Engaging the private sector in sustainable management of medicinal plants in China
Beijing, China, 23rd August 2013—How can companies trading in and manufacturing Traditional Chinese Medicine (TCM) products in China become more sustainable in their management of medicinal plants supply chains? What are the current harvesting and trade practices in the TCM industry in China? How can the FairWild Standard support the shift towards sustainability in harvesting and trade?
These were some of the questions discussed at a workshop held earlier this month in Beijing that brought together TRAFFIC, the World Federation of Chinese Medicine Societies (WFCMS), Wecome Pharmaceutical Ltd and the WWF China Programme Office.
The meeting marked the start of implementation of a project on Engaging the Private Sector in sustainable management of medicinal plants—the multiplier effect, to be carried out in China’s Zhejiang and Hunan Provinces from 2013 to 2015.
China, the origin and biggest centre of production for many MAP materials used in TCM, produces a wide variety of plant-based herbal medicines and ingredients that are consumed both within China and worldwide. However, wild TCM plant resources in China are under threat, with populations declining across the country, in large part owing to over-harvesting to meet high demand from the TCM and herbal products industry.
In response, TRAFFIC, WWF, IUCN, the German Federal Agency for Nature Conservation (BfN) and others developed the FairWild Standard, which provides guidance on sustainable and equitable sourcing of wild plant products. The Standard and guidance tools are now being used by industry to improve product sourcing guidelines; by governments to design harvest and trade controls; by communities in their management systems; and by intergovernmental agreements, e.g. the Convention on Biological Diversity to provide the framework and reference for sustainable use of plant resources, including for the delivery on the Global Strategy for Plant Conservation (GSPC).
In China, sustainability principles embodied in the Standard were applied in the Upper Yangtze area through an EU-China Biodiversity Programme project, implemented from 2007-2011 by WWF, IUCN and TRAFFIC, in collaboration with government and research institutions. This project succeeded in improving management and harvest of the berries of Southern Schisandra (Schisandra sphenanthera). The berries are widely used in traditional medicine, and also locally in non-medicinal food and beverage products. Additional project benefits included improved protection of Giant Panda habitat and the establishment of lasting trade relations between local harvesting communities and Chinese and US herbal product manufacturers to support sustainable harvesting and fair trade, an achievement that received a prestigious award. The International Trade Union of Genuine Regional Materia Medica (TUGRMM) – a trade alliance for the sustainable production of wild medicinal plant species was established as another project development, providing a basis for dialogue between producer associations, private sector, NGOs.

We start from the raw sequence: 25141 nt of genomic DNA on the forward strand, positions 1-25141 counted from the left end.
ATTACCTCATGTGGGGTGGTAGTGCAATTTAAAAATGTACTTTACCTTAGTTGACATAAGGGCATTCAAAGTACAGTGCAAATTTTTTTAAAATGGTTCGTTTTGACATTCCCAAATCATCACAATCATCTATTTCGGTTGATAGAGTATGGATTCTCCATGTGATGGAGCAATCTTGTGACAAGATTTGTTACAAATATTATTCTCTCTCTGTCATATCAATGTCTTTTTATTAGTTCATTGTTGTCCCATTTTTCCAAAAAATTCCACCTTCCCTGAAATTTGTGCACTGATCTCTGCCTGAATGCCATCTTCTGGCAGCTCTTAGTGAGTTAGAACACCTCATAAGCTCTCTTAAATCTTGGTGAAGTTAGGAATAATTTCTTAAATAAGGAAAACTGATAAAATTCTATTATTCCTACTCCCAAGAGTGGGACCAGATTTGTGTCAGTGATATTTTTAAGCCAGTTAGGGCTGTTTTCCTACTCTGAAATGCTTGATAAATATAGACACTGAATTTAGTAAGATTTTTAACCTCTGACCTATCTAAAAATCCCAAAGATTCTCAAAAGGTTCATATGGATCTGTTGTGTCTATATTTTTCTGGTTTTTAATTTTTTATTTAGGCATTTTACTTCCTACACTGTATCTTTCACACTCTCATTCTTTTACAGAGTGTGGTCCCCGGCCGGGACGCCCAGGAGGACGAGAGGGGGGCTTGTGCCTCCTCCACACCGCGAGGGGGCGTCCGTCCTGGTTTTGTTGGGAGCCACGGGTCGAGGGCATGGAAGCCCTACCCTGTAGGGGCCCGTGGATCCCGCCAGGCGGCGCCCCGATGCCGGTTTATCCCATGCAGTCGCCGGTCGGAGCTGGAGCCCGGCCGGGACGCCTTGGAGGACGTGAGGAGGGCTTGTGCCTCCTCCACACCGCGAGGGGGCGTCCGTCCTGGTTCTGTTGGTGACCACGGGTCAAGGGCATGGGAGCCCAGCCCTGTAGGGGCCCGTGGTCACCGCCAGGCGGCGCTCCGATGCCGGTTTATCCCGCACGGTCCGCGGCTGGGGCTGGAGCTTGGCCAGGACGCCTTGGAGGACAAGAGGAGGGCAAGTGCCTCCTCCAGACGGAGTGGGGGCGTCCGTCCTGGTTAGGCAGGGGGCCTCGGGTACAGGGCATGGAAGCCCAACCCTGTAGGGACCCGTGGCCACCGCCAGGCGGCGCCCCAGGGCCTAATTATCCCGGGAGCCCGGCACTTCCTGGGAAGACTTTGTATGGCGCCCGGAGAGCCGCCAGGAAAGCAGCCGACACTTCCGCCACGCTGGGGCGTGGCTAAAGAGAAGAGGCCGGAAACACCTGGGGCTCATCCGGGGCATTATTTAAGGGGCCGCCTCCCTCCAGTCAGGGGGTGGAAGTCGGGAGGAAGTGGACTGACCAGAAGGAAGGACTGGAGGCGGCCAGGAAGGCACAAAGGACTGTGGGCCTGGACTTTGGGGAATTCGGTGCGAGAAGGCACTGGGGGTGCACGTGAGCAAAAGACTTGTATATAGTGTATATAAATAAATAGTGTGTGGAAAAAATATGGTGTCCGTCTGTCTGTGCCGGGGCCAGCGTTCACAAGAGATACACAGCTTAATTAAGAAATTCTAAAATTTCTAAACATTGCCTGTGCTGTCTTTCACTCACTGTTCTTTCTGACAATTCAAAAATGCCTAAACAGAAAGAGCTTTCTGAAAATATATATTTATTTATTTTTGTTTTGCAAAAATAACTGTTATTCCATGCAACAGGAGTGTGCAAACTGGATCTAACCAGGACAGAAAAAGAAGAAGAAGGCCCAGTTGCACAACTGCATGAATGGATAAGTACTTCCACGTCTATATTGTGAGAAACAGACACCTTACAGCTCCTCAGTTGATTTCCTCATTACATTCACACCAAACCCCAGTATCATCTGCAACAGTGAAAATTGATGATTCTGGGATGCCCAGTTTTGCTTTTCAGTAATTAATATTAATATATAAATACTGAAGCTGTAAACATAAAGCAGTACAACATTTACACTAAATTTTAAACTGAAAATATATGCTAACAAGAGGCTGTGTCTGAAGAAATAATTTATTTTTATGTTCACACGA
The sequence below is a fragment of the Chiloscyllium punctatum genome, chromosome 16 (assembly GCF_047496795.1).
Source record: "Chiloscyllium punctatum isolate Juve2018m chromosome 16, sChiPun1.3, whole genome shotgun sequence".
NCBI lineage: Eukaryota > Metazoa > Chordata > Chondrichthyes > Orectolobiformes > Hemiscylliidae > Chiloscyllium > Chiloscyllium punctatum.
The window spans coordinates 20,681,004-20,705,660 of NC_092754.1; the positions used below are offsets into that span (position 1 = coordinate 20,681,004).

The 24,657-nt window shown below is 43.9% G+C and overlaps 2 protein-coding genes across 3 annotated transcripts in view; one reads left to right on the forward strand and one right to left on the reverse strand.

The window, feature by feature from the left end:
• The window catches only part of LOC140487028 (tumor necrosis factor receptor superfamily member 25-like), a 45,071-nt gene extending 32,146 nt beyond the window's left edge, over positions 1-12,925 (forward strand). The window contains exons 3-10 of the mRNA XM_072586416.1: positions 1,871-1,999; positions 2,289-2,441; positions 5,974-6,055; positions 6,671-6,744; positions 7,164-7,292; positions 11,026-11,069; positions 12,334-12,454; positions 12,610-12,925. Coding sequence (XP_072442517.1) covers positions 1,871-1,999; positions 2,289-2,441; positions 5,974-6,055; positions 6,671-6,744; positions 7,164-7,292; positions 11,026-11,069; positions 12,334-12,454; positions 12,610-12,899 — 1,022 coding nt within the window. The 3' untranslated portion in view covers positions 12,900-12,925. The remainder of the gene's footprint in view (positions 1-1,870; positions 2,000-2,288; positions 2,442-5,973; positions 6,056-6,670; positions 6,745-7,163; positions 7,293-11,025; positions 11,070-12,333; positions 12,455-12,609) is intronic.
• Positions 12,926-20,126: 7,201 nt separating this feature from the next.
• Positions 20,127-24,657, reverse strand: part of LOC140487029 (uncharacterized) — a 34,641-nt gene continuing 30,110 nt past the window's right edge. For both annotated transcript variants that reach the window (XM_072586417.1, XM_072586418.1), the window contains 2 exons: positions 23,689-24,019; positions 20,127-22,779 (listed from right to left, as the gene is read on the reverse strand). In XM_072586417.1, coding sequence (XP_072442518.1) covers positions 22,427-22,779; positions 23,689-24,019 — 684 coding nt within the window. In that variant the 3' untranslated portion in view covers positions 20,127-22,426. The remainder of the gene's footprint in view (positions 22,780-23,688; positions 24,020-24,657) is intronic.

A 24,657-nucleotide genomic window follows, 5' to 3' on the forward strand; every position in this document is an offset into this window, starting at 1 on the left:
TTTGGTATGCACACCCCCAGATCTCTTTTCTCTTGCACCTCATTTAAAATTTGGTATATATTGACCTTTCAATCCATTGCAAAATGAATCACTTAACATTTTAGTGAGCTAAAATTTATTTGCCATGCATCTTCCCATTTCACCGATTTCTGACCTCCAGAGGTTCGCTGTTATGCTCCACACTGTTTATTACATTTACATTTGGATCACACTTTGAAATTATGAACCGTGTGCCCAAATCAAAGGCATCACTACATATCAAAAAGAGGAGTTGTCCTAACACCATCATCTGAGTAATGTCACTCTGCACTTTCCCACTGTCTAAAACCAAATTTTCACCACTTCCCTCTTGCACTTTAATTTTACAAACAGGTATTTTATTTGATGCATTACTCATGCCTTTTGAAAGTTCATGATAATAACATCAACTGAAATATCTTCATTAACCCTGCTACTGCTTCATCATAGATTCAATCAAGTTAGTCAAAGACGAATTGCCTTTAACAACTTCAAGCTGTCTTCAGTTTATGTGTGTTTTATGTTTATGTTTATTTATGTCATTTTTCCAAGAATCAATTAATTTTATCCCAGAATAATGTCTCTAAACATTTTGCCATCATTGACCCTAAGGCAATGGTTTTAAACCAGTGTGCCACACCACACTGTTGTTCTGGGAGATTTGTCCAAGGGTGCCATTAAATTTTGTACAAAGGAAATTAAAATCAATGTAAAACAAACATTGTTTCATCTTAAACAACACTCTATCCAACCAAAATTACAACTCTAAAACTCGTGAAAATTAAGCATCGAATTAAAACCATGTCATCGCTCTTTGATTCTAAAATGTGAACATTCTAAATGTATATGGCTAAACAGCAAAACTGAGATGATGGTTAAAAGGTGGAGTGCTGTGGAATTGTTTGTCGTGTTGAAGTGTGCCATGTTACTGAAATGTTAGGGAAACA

“Funding secured through the EC China Environmental Governance Programme will build on the success of the initial project in China’s Upper Yangtze area by expanding the work into Hunan and Zhejiang Provinces,” said Dr Jianbin Shi, Head of TRAFFIC’s programme in China.
In the new project, TRAFFIC will join WFCMS, Wecome Pharmaceutical Ltd and WWF to create a potent mix of conservation expertise and TCM industry practices, linked to Chinese medicine societies. The project will support the sustainable management of medicinal plants and contribute to improved rural livelihoods and environmental governance in Hunan and Zhejiang Provinces through establishing green supply chains among TCM stakeholders.
Addressing participants at the beginning of the meeting, Mr Li Zhenji, Secretary General of WFCMS emphasized the role his organization plays in standardizing TCM practices, including through the development of TCM standards and engagement with relevant industry associations and specifically through TUGRMM.
Mr Liu Zhongliang of Wecome Pharmaceutical Ltd confirmed the long-term commitment of his company to engage in sustainable sourcing practices and his support for a shift in the TCM industry towards sustainability.
“We are looking forward to the implementation of this project, which brings together TRAFFIC, the private sector and TCM practitioners to support the TCM industry’s moves towards improving the sustainability of supply chains, strengthening sustainable collection skills by producer groups, and increasing the participation of the private sector in decision-making and with government dialogue,” said Anastasiya Timoshyna, TRAFFIC’s Medicinal Plants Programme Leader.
This communication has been produced with the financial assistance of the European Union. The contents of this communication are the sole responsibility of TRAFFIC and can under no circumstances be regarded as reflecting the position of the European Union.